Stanley Kubrick, who made 2001: A Space Odyssey, Dr Strangelove and A Clockwork Orange, and is regarded as one of the greatest film directors of the century, has not given an interview since the early Sixties and there are even disputes as to what he looks like.
Although Mr Kubrick would not be obliged to appear in person to pursue his claim against Punch magazine, legal experts believe not to do so could hinder his chances. But the prospect of having to run the gauntlet of photographers outside the High Court is unlikely to appeal to the American director, who has lived in seclusion in Britain since 1961.
"How are you going to convince a jury that you're terribly upset if you do not go to court to tell them?" said one solicitor.
The article which offended Mr Kubrick appeared in the "Lowdown" gossip column in last August's issue of Punch. The anonymous article, about his latest film, Eyes Wide Shut, said of Mr Kubrick: "There's a thin line between being an artistic perfectionist and being a barking loon."
Schilling and Lom, his lawyers, have issued a writ, claiming the piece was "grossly defamatory". But James Steen, the editor of Punch, said yesterday: "We're not going to back down. I don't think we've done anything wrong."
A preliminary hearing is due to be heard at the beginning of March, at which both sides will endeavour to have the other's arguments struck out.
It is understood that Mr Kubrick's lawyers will argue the article suggests he is clinically insane. Punch claims it does nothing of the sort and was a light-hearted joke.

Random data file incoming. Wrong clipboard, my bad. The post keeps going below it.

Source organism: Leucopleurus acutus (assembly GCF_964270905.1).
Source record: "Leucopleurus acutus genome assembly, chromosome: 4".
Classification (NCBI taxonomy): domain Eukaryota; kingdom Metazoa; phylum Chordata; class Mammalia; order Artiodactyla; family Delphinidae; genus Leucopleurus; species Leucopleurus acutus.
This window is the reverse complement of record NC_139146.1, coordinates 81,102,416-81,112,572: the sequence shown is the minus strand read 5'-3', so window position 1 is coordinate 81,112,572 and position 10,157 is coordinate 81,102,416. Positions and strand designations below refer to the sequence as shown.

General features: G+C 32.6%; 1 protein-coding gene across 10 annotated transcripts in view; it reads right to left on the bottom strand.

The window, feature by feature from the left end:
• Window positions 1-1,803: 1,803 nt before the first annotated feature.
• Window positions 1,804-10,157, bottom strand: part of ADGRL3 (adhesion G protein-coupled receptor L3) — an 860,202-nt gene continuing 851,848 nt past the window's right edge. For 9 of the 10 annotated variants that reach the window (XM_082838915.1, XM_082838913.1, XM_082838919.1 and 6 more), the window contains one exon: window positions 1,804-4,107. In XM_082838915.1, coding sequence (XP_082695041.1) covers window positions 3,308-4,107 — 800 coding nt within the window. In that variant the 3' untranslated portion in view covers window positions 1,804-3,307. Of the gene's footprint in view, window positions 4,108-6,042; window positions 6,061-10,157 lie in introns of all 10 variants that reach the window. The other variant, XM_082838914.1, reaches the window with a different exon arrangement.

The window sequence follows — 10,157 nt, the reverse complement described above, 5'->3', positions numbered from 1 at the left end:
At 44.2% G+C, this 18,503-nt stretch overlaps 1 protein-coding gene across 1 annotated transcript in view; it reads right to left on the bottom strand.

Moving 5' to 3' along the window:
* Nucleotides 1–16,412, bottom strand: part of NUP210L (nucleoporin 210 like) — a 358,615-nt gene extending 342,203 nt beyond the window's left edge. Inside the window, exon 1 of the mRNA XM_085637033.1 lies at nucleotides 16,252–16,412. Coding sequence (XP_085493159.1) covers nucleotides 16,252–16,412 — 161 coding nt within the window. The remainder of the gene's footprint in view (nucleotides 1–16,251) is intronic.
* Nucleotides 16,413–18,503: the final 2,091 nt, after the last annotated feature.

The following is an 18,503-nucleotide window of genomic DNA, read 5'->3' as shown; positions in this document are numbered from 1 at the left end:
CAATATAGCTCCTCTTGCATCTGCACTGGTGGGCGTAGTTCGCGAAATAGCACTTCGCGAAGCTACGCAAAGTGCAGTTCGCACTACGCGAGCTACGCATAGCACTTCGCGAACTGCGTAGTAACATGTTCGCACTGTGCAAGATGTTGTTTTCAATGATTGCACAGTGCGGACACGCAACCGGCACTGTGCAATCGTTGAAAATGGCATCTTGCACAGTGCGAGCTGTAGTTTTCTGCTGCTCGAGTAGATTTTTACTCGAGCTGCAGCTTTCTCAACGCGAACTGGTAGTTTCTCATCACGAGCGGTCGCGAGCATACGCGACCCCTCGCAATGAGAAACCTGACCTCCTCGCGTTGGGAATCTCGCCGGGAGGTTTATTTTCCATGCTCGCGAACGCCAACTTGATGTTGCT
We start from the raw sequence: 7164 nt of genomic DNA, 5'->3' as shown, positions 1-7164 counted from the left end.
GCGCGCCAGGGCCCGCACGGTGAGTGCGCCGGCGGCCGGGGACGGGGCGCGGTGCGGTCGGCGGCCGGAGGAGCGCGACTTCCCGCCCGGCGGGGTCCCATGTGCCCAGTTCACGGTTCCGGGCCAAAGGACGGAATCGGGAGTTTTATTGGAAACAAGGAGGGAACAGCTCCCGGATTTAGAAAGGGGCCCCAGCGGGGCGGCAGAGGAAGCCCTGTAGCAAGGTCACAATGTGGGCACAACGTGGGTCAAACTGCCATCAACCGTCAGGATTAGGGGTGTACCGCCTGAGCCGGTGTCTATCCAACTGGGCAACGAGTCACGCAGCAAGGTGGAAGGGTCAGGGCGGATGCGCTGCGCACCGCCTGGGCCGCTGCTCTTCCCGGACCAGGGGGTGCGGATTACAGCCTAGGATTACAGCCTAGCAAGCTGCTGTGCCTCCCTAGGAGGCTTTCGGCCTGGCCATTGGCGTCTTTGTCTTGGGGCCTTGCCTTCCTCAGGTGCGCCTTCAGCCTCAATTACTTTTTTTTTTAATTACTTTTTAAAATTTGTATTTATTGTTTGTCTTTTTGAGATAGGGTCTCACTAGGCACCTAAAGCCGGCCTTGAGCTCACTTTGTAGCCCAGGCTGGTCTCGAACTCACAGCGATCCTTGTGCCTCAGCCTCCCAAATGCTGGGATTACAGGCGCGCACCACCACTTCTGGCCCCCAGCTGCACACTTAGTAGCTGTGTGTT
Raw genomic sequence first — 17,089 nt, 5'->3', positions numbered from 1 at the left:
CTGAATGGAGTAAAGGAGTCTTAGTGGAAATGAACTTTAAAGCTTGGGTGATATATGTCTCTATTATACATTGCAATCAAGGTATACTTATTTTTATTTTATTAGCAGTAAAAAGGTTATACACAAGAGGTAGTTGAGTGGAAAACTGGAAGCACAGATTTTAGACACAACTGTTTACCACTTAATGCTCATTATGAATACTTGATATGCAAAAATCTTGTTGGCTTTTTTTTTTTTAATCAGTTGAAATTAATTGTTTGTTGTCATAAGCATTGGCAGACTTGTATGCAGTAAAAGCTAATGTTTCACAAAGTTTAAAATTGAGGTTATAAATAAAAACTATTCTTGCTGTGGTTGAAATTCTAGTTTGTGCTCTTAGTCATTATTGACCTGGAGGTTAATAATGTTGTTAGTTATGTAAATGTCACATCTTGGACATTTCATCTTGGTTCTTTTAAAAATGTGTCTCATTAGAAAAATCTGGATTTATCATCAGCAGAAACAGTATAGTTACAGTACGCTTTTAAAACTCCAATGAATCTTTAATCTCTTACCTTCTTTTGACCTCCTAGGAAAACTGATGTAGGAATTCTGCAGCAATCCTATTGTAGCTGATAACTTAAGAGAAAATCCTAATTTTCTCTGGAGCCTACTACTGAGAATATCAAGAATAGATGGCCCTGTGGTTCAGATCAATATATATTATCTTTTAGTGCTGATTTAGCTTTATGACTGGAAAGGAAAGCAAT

"It was tongue-in-cheek. [The legal action] is just laughable and I'm surprised it started in the first place," Mr Steen said. A magazine insider said: "Punch is not The Lancet [the medical journal]. We're not saying he's clinically insane. What it means is he's a well-meaning eccentric."
If the court decides there is any chance a jury might find for Mr Kubrick then it will go before a jury. However, sources close to the case believe if that happens, it could be the autumn before a full hearing takes place. Mr Kubrick's lawyer, Mark Thomson, did not return the Independent on Sunday's calls.
The latest projected release date for Eyes Wide Shut, which has become notorious for the length of time it has taken to be released, is "summer 1999".
A spokesman for Warner Bros, the film company backing Mr Kubrick, said it was "looking like August" in Britain and July in the US.
Kubrick dislikes flying and travel. For his film Lolita, Gerrards Cross stood in for the US, and east London became the Vietnamese city of Hue for Full Metal Jacket.